There is a lot of confusion about what can be measured and what cannot be measured with our RadioactivityCounter. This often depends on the phone model and sensitivity. Here some general questions and answer to help understanding what we are properties of our App and about radiation in general. If you have suggestions please mail us.
1. What is CPM0 ?
We call it the zero count. It is the background noise. But with our sensor (CMOS) it a sum of the background radiation and the CMOS sensor noise. The noise level (n=...) determines where we cut off the camera noise. But some sensors are excellent and above a certain level only radiation impacts are counted, some other sensor have counts even for very high n values. Try to keep it low by increasing then value for n. Should be around 1-10 CPM. And take a look at our tables for a comparison with our measurements. Now its important to get a precise CPM0 value. Start a measurement with a LOG file as long as possible (best over night with a loader) or at least 30 minutes. In the statistic you can see a mean value also on the main screen. Use the CPM0 value displayed including comma parts in the ADJUST menu (you can use the menu use for CPM0 in the statistic page). Also assign the background radiation value in the settings menu to your background radiation (around 70 nGy/h for Germany higher values depends on the location). In the adjust menu you can also see the calibration curve (after you entered the values from the table of you phone is listed). Around CPM0 +-50% we decided to compensate for the sensor noise, so any measurements won’t show exact results in this area for the moment.
2. I have a Tritium watch (H3) - I don’t see counts.
Tritium is a beta emitter with around 45 keV. This means most of the beta particles are absorbed in the glass around the radiator. Some gamma is emitted due to the so called bremsstrahlung, but it is so low that you won’nt be able to measure it.
3. I have an old smoke detector with AM241 (americium). I cannot detect radiation.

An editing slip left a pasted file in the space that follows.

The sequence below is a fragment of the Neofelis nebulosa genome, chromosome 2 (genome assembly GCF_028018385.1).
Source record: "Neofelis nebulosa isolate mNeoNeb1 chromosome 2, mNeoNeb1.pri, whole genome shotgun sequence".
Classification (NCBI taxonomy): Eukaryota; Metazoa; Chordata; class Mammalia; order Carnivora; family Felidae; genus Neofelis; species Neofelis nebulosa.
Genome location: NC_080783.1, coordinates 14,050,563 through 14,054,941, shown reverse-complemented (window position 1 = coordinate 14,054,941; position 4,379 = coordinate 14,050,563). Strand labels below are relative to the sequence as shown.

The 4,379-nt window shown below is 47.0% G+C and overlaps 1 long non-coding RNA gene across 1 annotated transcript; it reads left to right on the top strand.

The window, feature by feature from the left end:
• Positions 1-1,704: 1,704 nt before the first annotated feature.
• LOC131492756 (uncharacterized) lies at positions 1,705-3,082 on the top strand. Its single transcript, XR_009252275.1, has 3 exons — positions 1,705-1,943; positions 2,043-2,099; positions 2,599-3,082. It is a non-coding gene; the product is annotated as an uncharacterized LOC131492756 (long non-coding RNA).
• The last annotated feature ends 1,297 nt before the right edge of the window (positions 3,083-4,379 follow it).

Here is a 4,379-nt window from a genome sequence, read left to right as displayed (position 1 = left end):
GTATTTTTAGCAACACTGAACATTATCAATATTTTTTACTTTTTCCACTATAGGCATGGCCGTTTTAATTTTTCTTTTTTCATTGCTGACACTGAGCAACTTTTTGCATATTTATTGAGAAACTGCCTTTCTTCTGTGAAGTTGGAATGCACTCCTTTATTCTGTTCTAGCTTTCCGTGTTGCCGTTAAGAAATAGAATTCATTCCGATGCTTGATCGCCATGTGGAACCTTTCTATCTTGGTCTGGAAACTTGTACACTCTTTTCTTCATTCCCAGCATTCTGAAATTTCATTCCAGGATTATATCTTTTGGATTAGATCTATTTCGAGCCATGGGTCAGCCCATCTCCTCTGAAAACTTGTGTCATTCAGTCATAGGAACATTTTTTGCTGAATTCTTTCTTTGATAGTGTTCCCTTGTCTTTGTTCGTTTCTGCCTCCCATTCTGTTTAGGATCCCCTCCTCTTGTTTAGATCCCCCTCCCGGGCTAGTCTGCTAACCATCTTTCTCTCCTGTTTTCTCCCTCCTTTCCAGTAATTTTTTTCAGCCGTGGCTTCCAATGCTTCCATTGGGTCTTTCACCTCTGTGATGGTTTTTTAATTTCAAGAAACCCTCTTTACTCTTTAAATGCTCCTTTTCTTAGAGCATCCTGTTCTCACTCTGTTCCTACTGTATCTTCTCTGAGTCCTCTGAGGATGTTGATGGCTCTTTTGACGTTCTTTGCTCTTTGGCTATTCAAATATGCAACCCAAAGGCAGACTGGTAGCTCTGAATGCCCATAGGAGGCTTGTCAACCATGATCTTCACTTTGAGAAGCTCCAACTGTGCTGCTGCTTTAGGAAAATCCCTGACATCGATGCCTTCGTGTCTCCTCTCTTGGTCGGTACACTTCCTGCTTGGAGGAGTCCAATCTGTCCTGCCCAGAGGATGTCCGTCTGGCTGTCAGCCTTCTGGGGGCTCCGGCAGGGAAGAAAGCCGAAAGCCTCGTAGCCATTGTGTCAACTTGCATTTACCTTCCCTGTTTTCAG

AM241 is a almost pure ALPHA radiator (90%). This can be absorbed by a sheet of paper. So ALPHA radiation cannot pass the plastic in a mobile phone or the cover of the CMOS sensor itself (unless all is removed !) . For ALPHA rays measurement is possible with MICA windows in GM tubes only. But there is a small amount of gamma rays, and if you make a long time measurement you can see a increase of the radiation with most of the phones (the mroe sensitive ones).
4. How can I measure Thorium Rods
Thorium rods were used for welding, usually contain around 2% TH231. Thorium is a ALPHA radiator. But due to the decay chain also emits some beta and some gamma rays. The beta rays are absorbed by most mobile phones, some can detect it (iPad 2 upcoming app for example). The rods are very thin around 2 mm. Also the CMOS sensor is small (usually 2mm x 2mm) so the number of rays hitting the sensor is not very much. To detect this radiation you need a long integration time a very good calibrated phone and one which can detect the beta rays (they are absorbed by thin layers of plastic or metalized parts). Best is to start a LOG file. The CPM0 should be around 1-5 CPM to have a chance to see the effect. Then use multiple rods to increase the chance to hit the sensor. Measure for at least 60 minutes. Use the LOG file in a spreadsheet application and compare the results to the pure background effect. At some intervals multiple counts can occur more often than with the pure background. Multiple counts are typical as we count for energy not only for hits (larger dots or lines appear).